Random House UK, Vintage Publishing
Set to be the new Scandinavian crime sensation from BBC Four: in Bad Blood, Detective Paul Hjelm and his team are called in to try and catch an American serial killer on the loose in Sweden.
Detective Paul Hjelm and his team receive an urgent call from the FBI. A murderer whose methods bear a frightening resemblance to a serial killer they believed long dead is on his way to Sweden.
For years the FBI hunted the so-called ‘Kentucky Killer’, their agents haunted by the terrible injuries he inflicted on his victims through his signature device: a weapon that squeezed the vocal chords shut. Has he somehow returned from beyond the grave to torture a new generation, or do they have a copy-cat on their hands? And what do they want in Sweden?
If they are to capture the killer, the team must collaborate with their colleagues in the FBI on a desperate hunt that will take them from rainswept city streets to deserted Kentucky farmhouses, and will push them to the limits of their endurance.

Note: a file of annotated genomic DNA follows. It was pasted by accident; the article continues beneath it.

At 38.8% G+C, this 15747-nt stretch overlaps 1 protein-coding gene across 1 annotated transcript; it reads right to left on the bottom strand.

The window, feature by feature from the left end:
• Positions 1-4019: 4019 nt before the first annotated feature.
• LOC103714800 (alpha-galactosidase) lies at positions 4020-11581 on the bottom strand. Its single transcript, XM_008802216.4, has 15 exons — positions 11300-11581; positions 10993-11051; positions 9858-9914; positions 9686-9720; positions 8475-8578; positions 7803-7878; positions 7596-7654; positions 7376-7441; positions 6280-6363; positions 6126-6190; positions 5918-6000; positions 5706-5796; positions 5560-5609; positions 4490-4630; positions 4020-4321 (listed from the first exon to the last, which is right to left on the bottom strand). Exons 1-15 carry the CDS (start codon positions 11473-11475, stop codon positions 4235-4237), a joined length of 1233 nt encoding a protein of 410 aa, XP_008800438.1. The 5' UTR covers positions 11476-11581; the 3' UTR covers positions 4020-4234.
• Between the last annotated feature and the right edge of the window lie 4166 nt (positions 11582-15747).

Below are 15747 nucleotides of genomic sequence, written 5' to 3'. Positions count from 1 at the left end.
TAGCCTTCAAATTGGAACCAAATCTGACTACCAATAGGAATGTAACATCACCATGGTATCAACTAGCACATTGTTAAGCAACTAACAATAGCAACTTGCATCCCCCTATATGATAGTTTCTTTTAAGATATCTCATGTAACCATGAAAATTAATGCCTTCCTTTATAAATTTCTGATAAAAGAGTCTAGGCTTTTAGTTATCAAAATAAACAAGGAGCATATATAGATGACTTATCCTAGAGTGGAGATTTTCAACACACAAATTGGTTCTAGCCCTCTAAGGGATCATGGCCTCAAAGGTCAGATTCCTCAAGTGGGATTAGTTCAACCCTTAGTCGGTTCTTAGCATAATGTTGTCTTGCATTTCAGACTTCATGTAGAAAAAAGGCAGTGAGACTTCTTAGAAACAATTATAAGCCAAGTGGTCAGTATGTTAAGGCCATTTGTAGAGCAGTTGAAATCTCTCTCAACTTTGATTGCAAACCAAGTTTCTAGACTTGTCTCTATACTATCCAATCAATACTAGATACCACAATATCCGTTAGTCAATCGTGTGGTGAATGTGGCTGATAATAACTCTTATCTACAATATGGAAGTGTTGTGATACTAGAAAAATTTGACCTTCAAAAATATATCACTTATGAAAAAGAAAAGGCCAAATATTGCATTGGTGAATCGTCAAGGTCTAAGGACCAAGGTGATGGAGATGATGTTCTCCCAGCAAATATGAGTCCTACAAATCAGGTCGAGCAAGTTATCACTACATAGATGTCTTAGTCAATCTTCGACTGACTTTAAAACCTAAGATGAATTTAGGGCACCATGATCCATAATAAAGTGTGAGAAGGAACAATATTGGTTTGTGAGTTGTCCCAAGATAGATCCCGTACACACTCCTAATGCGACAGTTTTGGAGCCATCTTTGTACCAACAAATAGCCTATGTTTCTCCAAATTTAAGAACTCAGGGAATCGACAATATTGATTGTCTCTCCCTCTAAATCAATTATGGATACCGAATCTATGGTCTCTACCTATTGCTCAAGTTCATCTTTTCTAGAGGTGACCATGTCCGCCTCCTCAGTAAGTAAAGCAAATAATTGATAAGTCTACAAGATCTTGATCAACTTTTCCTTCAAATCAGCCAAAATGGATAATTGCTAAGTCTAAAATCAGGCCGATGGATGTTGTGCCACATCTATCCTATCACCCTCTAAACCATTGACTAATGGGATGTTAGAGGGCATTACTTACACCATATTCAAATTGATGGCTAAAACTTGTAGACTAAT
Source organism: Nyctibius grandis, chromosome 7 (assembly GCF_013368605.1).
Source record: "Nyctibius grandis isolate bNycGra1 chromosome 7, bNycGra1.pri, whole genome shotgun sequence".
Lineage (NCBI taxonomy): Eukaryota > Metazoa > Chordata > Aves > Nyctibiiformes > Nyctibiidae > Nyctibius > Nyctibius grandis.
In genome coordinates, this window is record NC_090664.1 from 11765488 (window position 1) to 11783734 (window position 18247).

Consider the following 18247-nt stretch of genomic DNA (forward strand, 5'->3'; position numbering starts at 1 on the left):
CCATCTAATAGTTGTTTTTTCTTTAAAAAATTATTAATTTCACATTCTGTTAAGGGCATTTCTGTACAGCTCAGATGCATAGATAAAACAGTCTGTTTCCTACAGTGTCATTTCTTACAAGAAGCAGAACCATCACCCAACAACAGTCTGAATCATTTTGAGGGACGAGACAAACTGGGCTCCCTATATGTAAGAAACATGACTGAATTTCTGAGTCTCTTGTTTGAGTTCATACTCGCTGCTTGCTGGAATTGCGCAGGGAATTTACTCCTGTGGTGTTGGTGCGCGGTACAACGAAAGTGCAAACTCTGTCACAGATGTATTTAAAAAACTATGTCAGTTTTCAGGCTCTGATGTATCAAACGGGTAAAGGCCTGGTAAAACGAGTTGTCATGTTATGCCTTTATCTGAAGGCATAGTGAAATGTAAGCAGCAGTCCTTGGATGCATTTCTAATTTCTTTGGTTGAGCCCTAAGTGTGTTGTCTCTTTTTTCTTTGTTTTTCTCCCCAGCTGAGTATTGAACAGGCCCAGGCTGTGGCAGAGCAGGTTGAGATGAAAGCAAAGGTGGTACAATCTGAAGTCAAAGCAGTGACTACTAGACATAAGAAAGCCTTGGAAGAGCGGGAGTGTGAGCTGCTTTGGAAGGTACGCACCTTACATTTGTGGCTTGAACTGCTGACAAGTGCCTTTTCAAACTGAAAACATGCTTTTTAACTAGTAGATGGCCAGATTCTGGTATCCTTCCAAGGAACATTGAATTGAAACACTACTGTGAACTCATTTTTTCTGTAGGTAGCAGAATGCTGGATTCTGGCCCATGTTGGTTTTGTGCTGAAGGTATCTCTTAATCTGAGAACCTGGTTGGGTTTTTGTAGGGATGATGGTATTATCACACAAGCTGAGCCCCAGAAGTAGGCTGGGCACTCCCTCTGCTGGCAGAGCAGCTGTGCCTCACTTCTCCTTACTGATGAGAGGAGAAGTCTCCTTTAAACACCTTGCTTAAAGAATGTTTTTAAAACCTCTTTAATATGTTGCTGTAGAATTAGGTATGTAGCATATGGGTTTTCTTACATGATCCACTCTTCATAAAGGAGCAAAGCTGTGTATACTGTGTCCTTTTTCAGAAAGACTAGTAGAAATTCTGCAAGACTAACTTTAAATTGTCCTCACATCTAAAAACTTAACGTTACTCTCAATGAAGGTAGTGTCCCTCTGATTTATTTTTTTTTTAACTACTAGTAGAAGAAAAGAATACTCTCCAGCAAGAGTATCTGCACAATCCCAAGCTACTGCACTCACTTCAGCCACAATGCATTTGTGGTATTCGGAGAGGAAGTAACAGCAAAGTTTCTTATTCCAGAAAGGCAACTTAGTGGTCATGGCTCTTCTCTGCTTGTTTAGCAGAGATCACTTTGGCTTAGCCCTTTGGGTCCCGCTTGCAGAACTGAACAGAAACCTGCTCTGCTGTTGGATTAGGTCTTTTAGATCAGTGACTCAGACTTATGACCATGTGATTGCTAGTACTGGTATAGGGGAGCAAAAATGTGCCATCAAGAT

I thought that the first eighty odd pages of history and establishing of the unsympathetic characters was far too long and tedious, the story took a long time to develop and gain momentum but once it did it was riveting. Being a police procedural in style I can easily see how this story could translate successfully to the small screen (BBC4 has picked this title and series up and I believe it has already screened).
I like hearing the behind the scenes banter and theorising; the blackboard of what ifs and whys and the progress the team made. The plot was complex and the crimes horrific but perhaps more grotesques were the discussion about manipulation and abuse of power that this story evokes. Manipulation – of facts, of representations, of stereotypes, of events, of abuse of power (both political and personal) are the issues that are like a scab on the knee that we cannot leave alone, that is slowly picked away at and exposed.